Business partnerships have a lasting impact on how and where a business will grow. It takes clarity and communication to make it work. All parties understanding their responsibilities, fulfilling the expectations of the mutually agreed-upon objectives for growing the business. Establishing processes to maximize each other’s strengths, focusing on commonalities in values, and shared visions for business outcomes creates a foundation of trust from which to grow.
Figuring out how to bring unique individuals together in a successful business partnership is the goal. Because when things are going well, there’s an almost indescribable energy. And when things are going well between you, it carries throughout your organization and all relationships. Together you create better. You communicate better. You work better. You play better. You just do it all better.
– Jan Hoistad
This article takes a look at coaching for business partners and breaks down 4 times when you need the expertise of an experienced Business Relationships Coach whether you’ve been in business for a while or just starting a new business.
- How To Make a Business Partnership Work
- Business Partner Case Study
- Focusing For Better Alignment and Successful Outcomes
- Preventing or Repairing Difficulties in Business Partnerships
If you’re looking for guidance on improving your relationships in the business world, you’ll find lots of information on developing sales and management or leadership styles. Some resources focus on aspects such as presence, empathy, confidence, and listening skills. Information on how these relational qualities are developed is rare.
If you are specifically seeking information on business partner relationships or coaching for business partners, and you do your research, you’ll immediately pull up a long list of resources regarding the financial and tax ramifications of business partnerships, but little on the relationship requirements. Some articles do skim the surface of choosing someone whose values and lifestyle are compatible, and someone whose talents, tenacity, and integrity complement your own.
But history and conversations to suss out such compatibility and complementary aspects are just the beginning of a working partnership. It’s what happens after the honeymoon that really matters, and there is relatively little information on HOW to develop the relationship and communication skills within such an important professional relationship. Business partnerships (legally binding or not, friendship or marriage based or not) are much more complex than a lens on the dollar outcomes or surface compatibility would have you think. That’s where coaching for business partners comes in.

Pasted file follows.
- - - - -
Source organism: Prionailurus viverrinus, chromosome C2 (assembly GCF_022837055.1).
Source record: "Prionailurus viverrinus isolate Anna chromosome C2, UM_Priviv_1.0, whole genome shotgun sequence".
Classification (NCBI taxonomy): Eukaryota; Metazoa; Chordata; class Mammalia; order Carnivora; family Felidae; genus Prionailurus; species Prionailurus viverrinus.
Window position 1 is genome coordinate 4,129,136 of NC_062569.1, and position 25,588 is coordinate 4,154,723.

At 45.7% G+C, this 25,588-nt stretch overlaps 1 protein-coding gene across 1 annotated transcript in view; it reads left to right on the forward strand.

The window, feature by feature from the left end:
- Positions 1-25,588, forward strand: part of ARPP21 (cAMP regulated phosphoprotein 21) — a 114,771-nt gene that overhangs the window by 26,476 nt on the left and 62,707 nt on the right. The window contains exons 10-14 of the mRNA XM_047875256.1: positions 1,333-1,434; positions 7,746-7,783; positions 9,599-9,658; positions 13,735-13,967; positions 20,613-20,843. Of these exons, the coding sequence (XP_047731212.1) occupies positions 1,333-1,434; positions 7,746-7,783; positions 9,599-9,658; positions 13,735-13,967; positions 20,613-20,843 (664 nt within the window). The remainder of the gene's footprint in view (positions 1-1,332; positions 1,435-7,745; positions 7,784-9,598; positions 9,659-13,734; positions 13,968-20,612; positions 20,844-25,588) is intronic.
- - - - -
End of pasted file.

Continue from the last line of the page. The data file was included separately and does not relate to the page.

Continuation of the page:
HOW To Make a Business Partnership Work
The good news is that relational and communication skills that make partnerships successful can be acquired and developed. And just like in personal relationships the focal point is awareness and practice.
Because they are skills, they are coach-able, teachable, trainable. If you find the right guidance you can build together. The right guidance plus implementation—putting the tools to work and practicing—can bring about behavioral, emotional, and interpersonal changes in professional relationships.
Because relationships are relationships, such practice naturally generalizes to all your relationships, both professional and also personal.
When you implement consistently, business and life may still be challenging, however, when you and your business partner are working with the same mindset, tools, and skills, navigating difficulties is smoother, decision-making focuses on win/win solutions to your mutual end goals, and you avoid the energy drain that strife brings to so many relationships, you focus is on the enjoyment in your work and life.
One Business Partner Case Example
I had a business owner tell me he spent 4 hours searching for an expert to help him and his business partner work through some difficult issues that were tearing their hair out and tearing everyone in their multi-million-dollar, small-sized company apart. Tom and Ed had resorted to blaming and shaming. Angry, lengthy outbursts and shutdowns ensued. What started out in 1917 as a hopeful 50-50% partnership had rapidly deteriorated. They were stuck and didn’t know what to do.
Having been through couple’s therapy and counseling in the past, aware of coaching and business consulting, Ed went online to search every variation of words and phrases to find the right help, including concepts of anger and fighting in relationships to therapy, couples therapy, life coaching, leadership coaching, business owners, business coaching and many permutations in between. The list went on and on. Exhausted, he almost gave up.
Then he found my executive coaching and business consulting services, where a major focus of my work is with entrepreneurs, business owners, business partners. Through our work together, individually, as partners, and as a team, Ed and Tom, and their entire group have had greater success in working compatibly and more efficiently together ever since.